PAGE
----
[Author – Tim ODwyer]
Every so often Target Stores have a 12.5%-off sale with “no deposit lay-bys”. As most keen shoppers know, sales are common but lay-bys without a deposit are unusual.
Real estate sales in Queensland are supposed to work on a similar principle. But if you list your home for sale don’t be surprised if, sooner or later, you might be asked to put your property on lay-by. That is, under a contract where the buyer may have paid an initial deposit of – wait for it – yes, $20.00.
Most residential contracts in Queensland are signed and exchanged in one transaction with the owners’ estate agent. After an initial “holding” deposit, frequently about $20.00, a further, more substantial deposit is normally required to be paid later. The contract completes when the balance of the sale price is paid. Yet many sales contracts make no provision for the payment of any “more substantial” deposit. Signed contracts with “ultra low” deposits regularly arrive in my office. In each case a miniscule deposit has been taken by the selling agent as the full and final deposit.
In one sale a total deposit of $200.00 was paid on a Gold Coast unit. In another contract an amazing $100.00 tied up an Ipswich house. One house in suburban Logan City (where I practice) was also sold on a full deposit of $100.00. A pitiful $20.00 secured the purchase of a second Logan City home, while an incredible $5.00 “lay-byed” a house in the Logan suburb of Woodridge.
In these five not untypical sales, two of the selling agencies employed the slogan: “Dedicated to Service”. One boasted “The Right Advice”. Another described itself as “First for Service”, while the fifth agency went under the title: “The Professionals”.
Once the owners signed these contracts, their properties were “under contract” and off the market until all conditions were satisfied and the contract price paid. A paltry deposit of less than 1% of the purchase price secured each of these deals.
How could the owners sign such insecure contracts? Well they did, clearly trusting their real estate agents, who were clearly far from “professional” and whose “service” and “right advice” left much to be desired.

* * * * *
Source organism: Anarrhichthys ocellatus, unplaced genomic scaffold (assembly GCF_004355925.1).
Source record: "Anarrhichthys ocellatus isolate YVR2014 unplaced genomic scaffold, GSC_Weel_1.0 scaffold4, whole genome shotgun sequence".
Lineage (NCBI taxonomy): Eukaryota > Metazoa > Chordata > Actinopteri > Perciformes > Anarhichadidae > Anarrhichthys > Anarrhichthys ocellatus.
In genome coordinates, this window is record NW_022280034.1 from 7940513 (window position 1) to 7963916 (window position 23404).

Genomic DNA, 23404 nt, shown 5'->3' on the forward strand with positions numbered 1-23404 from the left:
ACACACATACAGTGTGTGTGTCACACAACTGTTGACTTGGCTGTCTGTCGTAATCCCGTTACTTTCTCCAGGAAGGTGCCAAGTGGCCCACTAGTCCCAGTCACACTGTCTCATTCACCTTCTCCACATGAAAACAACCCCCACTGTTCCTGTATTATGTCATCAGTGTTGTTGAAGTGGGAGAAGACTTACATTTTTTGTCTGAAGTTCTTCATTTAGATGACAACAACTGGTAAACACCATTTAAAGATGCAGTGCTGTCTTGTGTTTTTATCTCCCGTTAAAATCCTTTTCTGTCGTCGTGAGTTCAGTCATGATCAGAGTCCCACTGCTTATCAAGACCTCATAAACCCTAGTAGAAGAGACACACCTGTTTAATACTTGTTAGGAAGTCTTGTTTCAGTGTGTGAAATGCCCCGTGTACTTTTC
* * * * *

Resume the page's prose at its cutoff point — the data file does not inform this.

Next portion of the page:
Sales on ultra-low deposits are not a new phenomenon in Queensland. When long-defunct company which went by the name of Medallion Homes defrauded scores of hopeful home-buyers on the promise of cheap finance, its scam was possible only because several real estate agents first sold houses to Medallion. Deposits of $100.00 were paid on each sale by Medallion. Trusting home owners signed these worthless contracts which had been prepared for them by the selling agents. None of the sales ever completed – and most of Medallion’s deposit cheques bounced. The agents neglected to advise their clients that such a minimal deposit might indicate a worthless buyer.
Real estate contracts are not legally enforceable unless they are in writing, but there is no obligation at law for deposits to be paid. Don’t ask how many agents’ contracts I’ve seen (and settled) without so much as a peppercorn paid as deposit. Scout’s honour, lots!
Why have a deposit anyway? Over a 100 years ago an English judge described a deposit as “a guarantee that the purchaser means business”. Another judge later explained that a deposit created “by the fear of its forfeiture a motive in the payer to perform the rest of the contract.”
Hence standard real estate contracts invariably provide that the seller may “elect to declare the deposit forfeited” if the buyer defaults.
Property law expert, Professor Bill Duncan, says that 10% of the sale price is the “usual and customary” deposit a seller should expect to secure a buyer’s performance” “Acceptance of a lesser amount may considerably weaken the seller’s position when it comes to … forfeiture of the deposit.”
In my experience residential contracts with a full 10% deposit are as rare in Queensland as 1930 pennies. The deposit taken by agents on most home sales is usually around 4% – barely more than the commission amount. Such deposit, in fact, secure agents’ commissions more than sellers’ contracts. Of course most agents’ listing agreements provide that full commission (you betcha!) is payable if the deposit is forfeited. So a seller can lose a sale, while the agent still gets paid.
By the way, no-one should worry how an agent will be paid after a contract settles with a deposit less than the due commission. This situation is invariably covered by a clever clause which agents add to sales contracts. The parties’ solicitors are directed to pay outstanding commission from settlement moneys. Most Queensland conveyancing solicitors seem to have no difficulties with this arrangement and happily act as unpaid collectors of agents’ commissions.
A Real Estate Institute of Queensland spokesman once astutely observed, “When people are selling their properties they want the best possible price”. To my mind sellers also deserve the “best possible” contact secured by the “best possible” deposit, especially if their agents expect the “best possible” maximum commission. This very generous remuneration should oblige responsible and professional agents to introduce and sign up purchasers who “mean business” – not shoppers who may be on the way home from the Target sale, with a couple of bucks in their pockets and spare time to look at houses.